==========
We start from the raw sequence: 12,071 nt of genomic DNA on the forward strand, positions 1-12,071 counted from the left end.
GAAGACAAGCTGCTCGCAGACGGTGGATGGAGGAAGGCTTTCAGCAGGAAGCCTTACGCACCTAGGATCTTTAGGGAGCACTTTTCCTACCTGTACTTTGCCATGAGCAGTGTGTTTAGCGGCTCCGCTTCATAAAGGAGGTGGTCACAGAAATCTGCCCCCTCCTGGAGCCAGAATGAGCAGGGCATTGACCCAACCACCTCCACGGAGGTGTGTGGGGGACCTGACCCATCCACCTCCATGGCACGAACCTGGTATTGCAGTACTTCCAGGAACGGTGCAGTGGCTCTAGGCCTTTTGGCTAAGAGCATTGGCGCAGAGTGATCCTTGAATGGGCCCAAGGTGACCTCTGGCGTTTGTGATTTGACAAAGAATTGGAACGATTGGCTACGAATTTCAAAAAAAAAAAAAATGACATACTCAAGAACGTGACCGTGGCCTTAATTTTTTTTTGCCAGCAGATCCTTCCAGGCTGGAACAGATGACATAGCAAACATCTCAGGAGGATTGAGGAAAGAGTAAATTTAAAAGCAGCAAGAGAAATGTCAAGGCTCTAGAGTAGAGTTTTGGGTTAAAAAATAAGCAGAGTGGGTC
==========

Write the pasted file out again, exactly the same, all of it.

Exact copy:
We start from the raw sequence: 12,071 nt of genomic DNA on the forward strand, positions 1-12,071 counted from the left end.
GAAGACAAGCTGCTCGCAGACGGTGGATGGAGGAAGGCTTTCAGCAGGAAGCCTTACGCACCTAGGATCTTTAGGGAGCACTTTTCCTACCTGTACTTTGCCATGAGCAGTGTGTTTAGCGGCTCCGCTTCATAAAGGAGGTGGTCACAGAAATCTGCCCCCTCCTGGAGCCAGAATGAGCAGGGCATTGACCCAACCACCTCCACGGAGGTGTGTGGGGGACCTGACCCATCCACCTCCATGGCACGAACCTGGTATTGCAGTACTTCCAGGAACGGTGCAGTGGCTCTAGGCCTTTTGGCTAAGAGCATTGGCGCAGAGTGATCCTTGAATGGGCCCAAGGTGACCTCTGGCGTTTGTGATTTGACAAAGAATTGGAACGATTGGCTACGAATTTCAAAAAAAAAAAAAATGACATACTCAAGAACGTGACCGTGGCCTTAATTTTTTTTTGCCAGCAGATCCTTCCAGGCTGGAACAGATGACATAGCAAACATCTCAGGAGGATTGAGGAAAGAGTAAATTTAAAAGCAGCAAGAGAAATGTCAAGGCTCTAGAGTAGAGTTTTGGGTTAAAAAATAAGCAGAGTGGGTC